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Manual for DREAM version 3.2

Mikael Ljung Aust (Institutionen för tillämpad mekanik, Fordonssäkerhet) ; Azra Habibovic (Institutionen för tillämpad mekanik, Fordonssäkerhet) ; Emma Tivesten (Institutionen för tillämpad mekanik, Fordonssäkerhet) ; Ulrich Sander (Institutionen för tillämpad mekanik, Fordonsteknik och autonoma system) ; Jonas Bärgman (Institutionen för tillämpad mekanik, Fordonssäkerhet) ; Johan Engström (Institutionen för tillämpad mekanik, Fordonssäkerhet)
Göteborg : Chalmers University of Technology, 2012. - 79 s.
[Rapport]

The Driving Reliability and Error Analysis Method (DREAM) is based on the Cognitive Reliability and Error Analysis Method (CREAM; Hollnagel, 1998). CREAM was developed to analyse accidents within process control domains such as nuclear power plants and train operation, and DREAM is an adaptation of CREAM to suit the road traffic domain. The purpose of DREAM is to make it possible to systematically classify and store accident and incident causation information. This means that DREAM, like all other methods for accident/incident analysis, is not a provider but an organiser of explanations. For any of the contributing factor categories available in DREAM to be used, it must be supported by relevant empirical information. DREAM in itself cannot tell us why accidents happen (if it could, we would need neither on-scene investigations nor interviews). DREAM includes three main components: an accident model, a classification scheme and a detailed procedure description which step by step goes through what needs to be done in order to perform a DREAM analysis on an investigated accident/incident. Below, the accident model will be given more detailed descriptions. After this follows a description of the classification scheme, and then comes the analysis process, including example cases and recommendations for how to do the categorisation in certain typical scenarios.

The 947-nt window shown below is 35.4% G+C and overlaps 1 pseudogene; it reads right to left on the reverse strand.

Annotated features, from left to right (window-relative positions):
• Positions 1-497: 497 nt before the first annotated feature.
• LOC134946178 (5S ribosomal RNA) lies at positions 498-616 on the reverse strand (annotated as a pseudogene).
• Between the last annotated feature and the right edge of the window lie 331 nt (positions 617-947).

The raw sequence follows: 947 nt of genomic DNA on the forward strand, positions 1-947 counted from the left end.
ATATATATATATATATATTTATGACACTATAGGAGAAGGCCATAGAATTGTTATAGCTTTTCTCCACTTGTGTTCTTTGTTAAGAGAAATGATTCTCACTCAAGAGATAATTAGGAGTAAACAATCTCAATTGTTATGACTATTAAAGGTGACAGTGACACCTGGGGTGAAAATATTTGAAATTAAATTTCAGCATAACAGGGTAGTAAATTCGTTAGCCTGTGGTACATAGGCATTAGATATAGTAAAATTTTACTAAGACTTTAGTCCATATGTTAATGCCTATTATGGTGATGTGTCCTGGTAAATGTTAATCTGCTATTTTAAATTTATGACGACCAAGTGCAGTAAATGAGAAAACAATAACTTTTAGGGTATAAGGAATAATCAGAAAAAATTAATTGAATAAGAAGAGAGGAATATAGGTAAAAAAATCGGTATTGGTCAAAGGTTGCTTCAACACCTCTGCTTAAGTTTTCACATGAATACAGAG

Nyckelord: accident causation, DREAM, driver models, contributing factors



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Denna post skapades 2014-10-24. Senast ändrad 2016-10-18.
CPL Pubid: 204828